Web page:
*Now with corrected title. Oy.
One is always optimistic for any adventure to Cape May. Possibly the premiere birding spot in the state, Cape May has the promise of good birds even on a bad day. (That’s either a run-of-the-mill bad day and a bad day birding!) The biggest problem is the distance. It’s about three hours away (non-breeding season). Basically you take the parkway until it ends, and you keep going. Stop before Delaware.
It seems that the weekend of October 4th and 5th was the weekend to be at Cape May. Once again, I joined the Montclair State University Ornithology class for the Saturday trip. That professor (previous adviser) was staying over through Sunday to make a weekend of it. My *new* adviser was headed down Sunday to stay over through Monday. The flight was supposed to be spectacular for Sunday, but I was only going for the day and had some assignment due for class that I couldn’t give up another day for.
As the trend has tended to be, the light started off poorly (what’s with that?!), but at least there were fun birds to see. Tara and I got there a bit early, caught the last of the rains, but did get to see Blue-winged Teal, American Widgeon, and a Glossy Ibis fly overhead.
One of the best parts of Cape May for any new birder I suspect, and perhaps for the ornithologists who study raptors, is seeing the Bird Demo at their Pavilion. The Cape May Bird Observatory has a long-running banding program particularly for raptors and will typically have 2 birds to show up close for any interested birders at about 10 am each weekend morning. This day both birds were Sharp-shinned Hawks. Look at that beauty. Wispy feathers on the face, the slight notch in the parted beak, the distinct color patterns!
So there were plenty of Ardeidae to be had. Ardeidae is the family of herons to which herons, bitterns and their allies belong while Pelicaniformes is the order, which of course includes pelicans. No pelicans spotted today though.
I think I might actually have video of the Great Egret wrestling and flipping the fish. Is flipping the fish bird-slang for flipping the bird?
On the far side, there was also a Great Blue Heron hunkered down hunting near the ducks. Mallard with the speculum appearing…. blue? Normally it’s more of a purple.
Also at a far distance, we had a few problematic sandpipers. There was quite a bit of disagreement as they were poorly positioned each time and cameras and scopes could make little headway. We did at least resolve than in the morning, there were probably two separate sandpipers simultaneously creating that discord. Here’s one of the spotted. We had Pectoral and Western. As I look over my notes, I don’t see the third, I wonder if we decided not to call it because of the lack of concurrence.
One of today’s two lifers; I had three opportunities to view it. Now how often does one get a lifer and three viewing opportunities? I tell you, it’s the Cape May promise. Little Blue Heron in it’s white juvenile form. Hard to tell in this photo as it’s experiencing momentary shyness, but there is a blue bill, thus ruling out Snowy Egret.
I do have to say that while at the Hawk Watch Platform we ran into Steve of Every Stranger Is a Promise and a second birding adventure involving rattlesnakes that I never had a chance to write up. So I went up to the upper level and hung out with him for awhile. Best of both worlds as I could see better and hear more of the identification calls as well as pay attention to the birds under observation by the class. Steve did suggest I follow up with him to go look for Short-eared Owls this winter in New York. So yay, more birds!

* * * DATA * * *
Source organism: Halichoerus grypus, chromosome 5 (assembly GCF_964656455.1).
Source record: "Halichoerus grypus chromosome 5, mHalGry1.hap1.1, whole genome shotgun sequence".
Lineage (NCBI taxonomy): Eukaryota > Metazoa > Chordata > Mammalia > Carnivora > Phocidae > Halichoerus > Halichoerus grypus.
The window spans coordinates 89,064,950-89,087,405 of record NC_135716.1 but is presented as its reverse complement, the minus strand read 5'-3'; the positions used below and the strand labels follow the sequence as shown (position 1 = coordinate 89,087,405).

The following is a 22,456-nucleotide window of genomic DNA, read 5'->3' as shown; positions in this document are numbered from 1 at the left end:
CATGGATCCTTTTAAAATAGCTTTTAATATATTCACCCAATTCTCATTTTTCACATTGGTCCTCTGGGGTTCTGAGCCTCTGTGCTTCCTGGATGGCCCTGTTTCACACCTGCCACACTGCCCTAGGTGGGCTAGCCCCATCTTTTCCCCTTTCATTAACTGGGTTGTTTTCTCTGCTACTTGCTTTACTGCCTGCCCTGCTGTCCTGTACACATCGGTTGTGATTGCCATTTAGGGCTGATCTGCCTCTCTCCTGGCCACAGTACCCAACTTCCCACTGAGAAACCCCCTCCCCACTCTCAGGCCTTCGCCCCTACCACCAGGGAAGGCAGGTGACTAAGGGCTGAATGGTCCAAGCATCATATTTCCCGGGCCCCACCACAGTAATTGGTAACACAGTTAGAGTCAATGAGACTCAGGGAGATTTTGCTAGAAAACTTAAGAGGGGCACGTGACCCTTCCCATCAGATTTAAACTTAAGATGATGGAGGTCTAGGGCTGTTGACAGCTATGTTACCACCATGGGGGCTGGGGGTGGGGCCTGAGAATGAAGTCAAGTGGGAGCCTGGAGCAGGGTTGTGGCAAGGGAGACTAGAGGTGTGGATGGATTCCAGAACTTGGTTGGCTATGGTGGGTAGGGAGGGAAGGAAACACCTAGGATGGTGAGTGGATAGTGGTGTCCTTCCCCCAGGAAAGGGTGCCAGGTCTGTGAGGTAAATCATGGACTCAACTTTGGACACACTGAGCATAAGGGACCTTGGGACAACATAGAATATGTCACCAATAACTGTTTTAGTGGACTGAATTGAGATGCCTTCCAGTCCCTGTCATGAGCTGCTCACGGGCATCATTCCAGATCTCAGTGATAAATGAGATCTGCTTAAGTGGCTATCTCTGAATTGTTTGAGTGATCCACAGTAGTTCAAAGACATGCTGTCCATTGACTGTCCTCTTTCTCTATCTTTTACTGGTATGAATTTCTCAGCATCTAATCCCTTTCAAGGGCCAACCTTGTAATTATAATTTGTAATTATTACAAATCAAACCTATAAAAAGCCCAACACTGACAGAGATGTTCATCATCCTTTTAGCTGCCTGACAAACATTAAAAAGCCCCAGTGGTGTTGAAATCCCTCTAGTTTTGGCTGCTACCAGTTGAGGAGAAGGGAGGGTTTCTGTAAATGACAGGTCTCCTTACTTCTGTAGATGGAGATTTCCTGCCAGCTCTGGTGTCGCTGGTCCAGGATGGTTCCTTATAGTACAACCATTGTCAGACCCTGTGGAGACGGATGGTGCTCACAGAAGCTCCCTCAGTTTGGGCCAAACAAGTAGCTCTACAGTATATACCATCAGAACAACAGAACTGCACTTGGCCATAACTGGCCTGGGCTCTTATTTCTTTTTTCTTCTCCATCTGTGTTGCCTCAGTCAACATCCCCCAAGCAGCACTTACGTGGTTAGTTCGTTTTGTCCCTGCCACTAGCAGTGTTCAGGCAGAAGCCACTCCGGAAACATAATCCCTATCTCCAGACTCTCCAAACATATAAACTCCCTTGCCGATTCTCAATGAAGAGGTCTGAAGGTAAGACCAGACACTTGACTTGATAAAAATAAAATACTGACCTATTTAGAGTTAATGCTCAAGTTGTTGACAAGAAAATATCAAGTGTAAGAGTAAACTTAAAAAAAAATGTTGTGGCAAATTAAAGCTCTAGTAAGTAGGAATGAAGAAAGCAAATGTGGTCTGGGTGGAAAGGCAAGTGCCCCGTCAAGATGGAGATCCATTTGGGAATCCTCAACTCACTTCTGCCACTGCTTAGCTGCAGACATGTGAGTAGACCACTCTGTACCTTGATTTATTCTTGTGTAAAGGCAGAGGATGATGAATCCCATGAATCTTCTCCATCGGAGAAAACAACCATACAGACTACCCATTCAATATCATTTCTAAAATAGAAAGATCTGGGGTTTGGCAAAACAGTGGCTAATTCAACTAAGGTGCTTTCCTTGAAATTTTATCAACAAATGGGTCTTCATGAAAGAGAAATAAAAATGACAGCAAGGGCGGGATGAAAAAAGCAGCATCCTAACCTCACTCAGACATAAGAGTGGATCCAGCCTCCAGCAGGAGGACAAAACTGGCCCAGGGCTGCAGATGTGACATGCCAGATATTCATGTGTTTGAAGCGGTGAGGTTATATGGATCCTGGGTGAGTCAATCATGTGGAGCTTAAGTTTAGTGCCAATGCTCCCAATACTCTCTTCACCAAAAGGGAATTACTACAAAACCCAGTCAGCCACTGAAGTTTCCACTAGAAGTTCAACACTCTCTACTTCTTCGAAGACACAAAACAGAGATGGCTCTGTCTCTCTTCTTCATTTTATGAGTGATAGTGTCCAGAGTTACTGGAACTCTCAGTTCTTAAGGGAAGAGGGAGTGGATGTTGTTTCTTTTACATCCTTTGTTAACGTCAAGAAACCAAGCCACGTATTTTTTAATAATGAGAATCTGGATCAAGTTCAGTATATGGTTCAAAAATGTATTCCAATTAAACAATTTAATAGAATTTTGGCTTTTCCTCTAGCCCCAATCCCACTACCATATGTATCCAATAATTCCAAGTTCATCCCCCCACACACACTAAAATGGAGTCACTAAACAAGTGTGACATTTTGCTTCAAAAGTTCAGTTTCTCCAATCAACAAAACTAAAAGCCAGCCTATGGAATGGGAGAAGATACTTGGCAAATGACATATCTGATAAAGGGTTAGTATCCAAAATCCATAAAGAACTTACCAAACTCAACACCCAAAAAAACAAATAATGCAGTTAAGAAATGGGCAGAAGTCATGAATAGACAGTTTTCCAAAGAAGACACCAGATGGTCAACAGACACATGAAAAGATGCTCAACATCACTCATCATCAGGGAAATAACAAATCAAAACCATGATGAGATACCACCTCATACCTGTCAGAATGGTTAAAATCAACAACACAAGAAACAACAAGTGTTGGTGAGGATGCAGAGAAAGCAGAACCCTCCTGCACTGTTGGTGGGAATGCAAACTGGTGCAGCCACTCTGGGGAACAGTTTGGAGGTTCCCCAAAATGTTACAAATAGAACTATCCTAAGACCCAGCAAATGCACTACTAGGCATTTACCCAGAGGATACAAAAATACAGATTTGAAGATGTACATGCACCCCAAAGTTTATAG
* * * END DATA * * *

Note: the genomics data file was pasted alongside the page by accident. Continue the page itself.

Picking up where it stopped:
After a bit, by which I mean several hours, we decided to go for a loop through the field trails to pick up additional birds. Lots of accipiters, most of which weren’t photographed as the birds buzzed past: Broadwing, Cooper’s Hawk, Red-shoulder, and great views of a Merlin. We caught this particular Merlin in three different locations, but I’ll just share one photo:
We had a chance to watch it eat a Yellow Warbler (hence the yellow warbler in the sightings list). It flew in one tree ate for a bit, flew off and happened to land much closer to our new location. It then flew away, and we (I) was distracted by another new bird.
So to back up the story a bit, as we headed into the trails, two exiting birders stopped us to inform us that the Common Gallinule was present today. I was so excited I near sent my adviser back to learn the precise location of the bird, but he said he had a good idea (or he really didn’t want to go chasing after people!).
So each waterway we found, I’d search thoroughly. I’d scout ahead so I could have more time, then linger behind making sure I hadn’t missed a single feather. I did find a Green Heron for the class that way.
At the next pond, my adviser found my my dream bird of the day:
Lifer #2, the Common Gallinule. And an additional photo of Lifer #1 the Little Blue Heron this time with beak feature obviously not black.
We wrapped up shortly after that as the light faded with a bit more time on the platform. Then after the class departed home we went to the beach for a bit. Was close to getting a lifer gull then the flock spooked and I didn’t see it, alas. (But there’s a promise of gulls in December, so cross fingers!) I’ll close out with one of the last (but not the last) bird of the day. The last bird of the day was a screech owl that flew over the car on the drive home listening to bad radio, but there’s no photo of that.
Great Blue Heron
Little Blue Heron
Red-shouldered Hawk —
Great Black-backed Gull
Northern Rough-winged Swallow